The Harbinger Online

School Districts should be allowed to use more local funding

Across the Shawnee Mission School District there have been a series of budget meetings informing people on the current financial state of the district. At these meetings, administrator Gene Johnson has stated the many budgetary cuts the Shawnee Mission School District will be taking to get out of their current debt. But a key part of this plan that was not included in these meetings is the possibility of a local tax.

This is a great option for a number of reasons, but above all else, it would give more power to the everyday citizen even if it is not passed.

With the current troubles that the SMSD is going through, this connection between administrator and citizen is now needed more than ever. Improvement cannot be brought about simply by budget cuts. Citizens need to be involved in local elections and given the right to vote on these issues. A simple solution, if passed, would be a minor tax that can be either be voted yes or no on in local elections.

In 2003, this was used in Johnson County when voters were asked to answer yes or no on a quarter-cent sales tax which would help fund public schools in Johnson County. It was ultimately adopted and renewed again in 2006, but for the last time. In its three year span, the eligible public school districts received slightly more than $66.4 million dollars in taxes, according to JoCogov.org.

The SMSD was included among these districts. The extra money that went to the district was used in many areas and ultimately beneficial.

However, if our district wants to make a tax like this a possibility yet again, they must get the state to change current restrictions put on our Local Option Budget (LOB). Currently, 31 percent of our general fund comes in through this budget, which is essentially just taxes. The other 69 percent comes from state legislature. The formula used for how much money the state give districts is $4,200 multiplied by the number of students a district has, in our case, 28,000.

This law was originally enacted in 1992 so smaller districts who don’t have a lot of local income can sustain themselves. The problem now with the larger districts is that the 31 percent coming in locally is not enough. In the SMSD’s case, they need more money now, and if 31 percent was to raise to 40 percent, the district would have much more money coming in through taxes.

The district is currently trying to get this law changed and they are right in this stance for a number of reasons.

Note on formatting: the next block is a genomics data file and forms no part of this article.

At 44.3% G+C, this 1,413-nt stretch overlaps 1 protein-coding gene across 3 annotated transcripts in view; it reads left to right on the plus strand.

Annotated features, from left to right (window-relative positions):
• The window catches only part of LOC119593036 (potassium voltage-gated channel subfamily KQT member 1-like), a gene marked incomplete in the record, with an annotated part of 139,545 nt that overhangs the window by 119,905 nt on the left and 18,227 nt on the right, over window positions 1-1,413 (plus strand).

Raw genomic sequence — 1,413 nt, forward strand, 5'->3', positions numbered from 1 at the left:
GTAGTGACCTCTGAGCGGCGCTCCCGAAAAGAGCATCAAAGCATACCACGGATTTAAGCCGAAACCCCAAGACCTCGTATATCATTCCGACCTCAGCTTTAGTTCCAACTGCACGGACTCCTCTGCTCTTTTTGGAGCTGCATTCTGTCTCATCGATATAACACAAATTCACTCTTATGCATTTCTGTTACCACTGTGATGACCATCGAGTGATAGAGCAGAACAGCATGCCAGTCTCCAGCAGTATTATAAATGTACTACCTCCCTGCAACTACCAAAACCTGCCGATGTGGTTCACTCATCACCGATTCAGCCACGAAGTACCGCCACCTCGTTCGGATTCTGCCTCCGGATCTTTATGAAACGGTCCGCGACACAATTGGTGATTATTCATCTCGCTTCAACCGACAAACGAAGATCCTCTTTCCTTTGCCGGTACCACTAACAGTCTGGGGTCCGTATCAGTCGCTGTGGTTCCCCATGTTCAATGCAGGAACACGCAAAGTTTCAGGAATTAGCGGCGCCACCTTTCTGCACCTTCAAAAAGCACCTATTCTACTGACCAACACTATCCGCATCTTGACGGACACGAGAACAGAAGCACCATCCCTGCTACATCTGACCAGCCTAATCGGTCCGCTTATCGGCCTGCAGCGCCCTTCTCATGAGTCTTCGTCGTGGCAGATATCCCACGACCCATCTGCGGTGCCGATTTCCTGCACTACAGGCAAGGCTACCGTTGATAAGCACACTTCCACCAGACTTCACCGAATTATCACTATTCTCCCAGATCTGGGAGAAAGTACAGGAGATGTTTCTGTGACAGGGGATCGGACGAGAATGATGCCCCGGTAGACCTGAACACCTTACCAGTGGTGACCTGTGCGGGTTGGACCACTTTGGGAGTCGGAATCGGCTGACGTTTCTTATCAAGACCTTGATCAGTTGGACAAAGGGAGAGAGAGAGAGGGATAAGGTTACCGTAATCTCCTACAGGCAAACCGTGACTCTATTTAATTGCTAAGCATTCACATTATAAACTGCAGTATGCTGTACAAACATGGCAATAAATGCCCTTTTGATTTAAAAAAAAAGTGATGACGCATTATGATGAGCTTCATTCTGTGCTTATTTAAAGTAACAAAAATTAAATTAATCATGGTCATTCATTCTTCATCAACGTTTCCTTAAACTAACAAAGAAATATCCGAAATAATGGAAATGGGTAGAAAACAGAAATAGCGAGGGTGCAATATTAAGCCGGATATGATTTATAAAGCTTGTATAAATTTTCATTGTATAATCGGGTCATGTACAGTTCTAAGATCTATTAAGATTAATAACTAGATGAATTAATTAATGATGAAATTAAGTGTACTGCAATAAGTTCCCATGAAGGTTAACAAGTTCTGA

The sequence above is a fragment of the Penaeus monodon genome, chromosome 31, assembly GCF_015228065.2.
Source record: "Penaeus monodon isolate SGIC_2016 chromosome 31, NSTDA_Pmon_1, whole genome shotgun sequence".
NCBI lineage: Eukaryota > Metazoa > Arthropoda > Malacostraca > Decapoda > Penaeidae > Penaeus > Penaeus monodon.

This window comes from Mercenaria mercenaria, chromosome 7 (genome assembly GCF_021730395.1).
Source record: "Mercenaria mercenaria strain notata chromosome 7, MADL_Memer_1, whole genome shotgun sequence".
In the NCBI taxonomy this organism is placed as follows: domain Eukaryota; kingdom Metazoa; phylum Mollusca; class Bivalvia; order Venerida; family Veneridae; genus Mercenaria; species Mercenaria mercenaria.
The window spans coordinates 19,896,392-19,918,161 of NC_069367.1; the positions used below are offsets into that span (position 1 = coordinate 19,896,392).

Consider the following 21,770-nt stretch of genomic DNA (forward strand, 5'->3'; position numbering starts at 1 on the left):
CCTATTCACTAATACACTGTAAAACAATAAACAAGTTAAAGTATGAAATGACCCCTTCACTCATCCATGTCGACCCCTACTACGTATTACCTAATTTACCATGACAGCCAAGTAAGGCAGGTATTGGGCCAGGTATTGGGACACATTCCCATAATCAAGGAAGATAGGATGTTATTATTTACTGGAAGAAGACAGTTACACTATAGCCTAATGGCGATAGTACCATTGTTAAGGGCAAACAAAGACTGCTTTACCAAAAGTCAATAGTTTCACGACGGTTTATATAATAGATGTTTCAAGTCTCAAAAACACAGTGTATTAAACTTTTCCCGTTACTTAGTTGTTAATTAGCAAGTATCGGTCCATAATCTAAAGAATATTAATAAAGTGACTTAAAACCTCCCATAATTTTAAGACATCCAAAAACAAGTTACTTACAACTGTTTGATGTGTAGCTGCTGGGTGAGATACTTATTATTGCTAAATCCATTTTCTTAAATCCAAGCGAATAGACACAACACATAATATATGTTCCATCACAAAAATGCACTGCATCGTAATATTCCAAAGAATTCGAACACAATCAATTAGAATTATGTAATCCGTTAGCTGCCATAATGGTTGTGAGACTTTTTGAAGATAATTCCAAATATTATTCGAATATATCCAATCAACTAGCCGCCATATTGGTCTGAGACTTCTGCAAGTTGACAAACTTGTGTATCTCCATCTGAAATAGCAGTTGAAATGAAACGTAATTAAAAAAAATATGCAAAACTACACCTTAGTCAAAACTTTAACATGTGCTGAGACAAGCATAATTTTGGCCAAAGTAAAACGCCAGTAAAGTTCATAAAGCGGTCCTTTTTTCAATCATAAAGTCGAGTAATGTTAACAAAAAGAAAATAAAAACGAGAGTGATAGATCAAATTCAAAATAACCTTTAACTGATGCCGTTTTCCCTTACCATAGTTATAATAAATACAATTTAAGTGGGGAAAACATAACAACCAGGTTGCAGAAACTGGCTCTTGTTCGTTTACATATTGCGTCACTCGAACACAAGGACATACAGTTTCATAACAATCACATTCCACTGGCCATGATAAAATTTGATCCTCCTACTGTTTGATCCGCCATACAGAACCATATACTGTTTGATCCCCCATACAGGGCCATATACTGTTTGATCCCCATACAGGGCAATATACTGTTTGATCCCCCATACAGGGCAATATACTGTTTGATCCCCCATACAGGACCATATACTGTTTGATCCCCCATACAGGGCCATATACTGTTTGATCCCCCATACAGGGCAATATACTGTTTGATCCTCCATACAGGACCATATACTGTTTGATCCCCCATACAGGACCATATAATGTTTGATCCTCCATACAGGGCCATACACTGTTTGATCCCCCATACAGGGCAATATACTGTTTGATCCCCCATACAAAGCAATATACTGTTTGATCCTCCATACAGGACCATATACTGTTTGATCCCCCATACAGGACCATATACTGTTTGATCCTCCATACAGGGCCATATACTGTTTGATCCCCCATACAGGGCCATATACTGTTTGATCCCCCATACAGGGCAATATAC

Currently in the district, a tax similar to the aforementioned is an absolute necessity. In the past decade, the district has steadily declined financially, losing state funded money each year. Last year, budgetary cuts were deemed necessary in many departments– certain elementary schools were combined or flat-out shut down, the CIS program was relocated to Shawnee Mission South and Driver’s Education Programs were eliminated.  And this year an additional $10.2 million is estimated to be cut from the budget according to the local budget meetings.

So, if the state can change the current law, a very minor tax could be an option in local elections that would go towards fixing the current budgetary woes in the district.

Some may make the argument that people will not be so quick to vote yes on something that will take money from their own pocket. But as the second largest school district in Kansas with 28,000 students and 4,100 employees, the SMSD’s problems are an obvious concern for a large demographic of people. Already a group has been formed called “Save the Shawnee Mission School District.” The group follows the district and even has their own Web site where you can learn about the current state of the district and offers steps on how you can help out.

Also, some people find this tax unfair because rural districts with less money would not be able to pull off such a levy. And while this is true, in some ways the SMSD is in more need of financial aid than rural districts.

One of the main reasons the SMSD is eligible for this tax in the first place is that their money per student rate is notably low — $8,890 according to the Kansas City Star. But in rural schools that number is substantially higher — Healy School District in Healy, Kansas has $19,943 available per student, West Solomon in Lenora, Kansas has $19,356 and Jewell in Randall, Kansas has $18,580.

All of these districts contain just a fraction of the students that the SMSD has and consequently, more money is open for each student. So right now, the SMSD needs these taxes more than that of rural districts.

So why not go for this additional tax? If our current funding system can be changed, a tax like this could only be beneficial to the district. If it is passed, it will bring in a substantially higher amount of money than now. And if it’s rejected, at least citizens had a say in the tax and were involved.

A key element to getting out of financial debt is involvement of the people. In continuing to move towards this tax, the SMSD is giving hope that they can get out of their problematic financial state.

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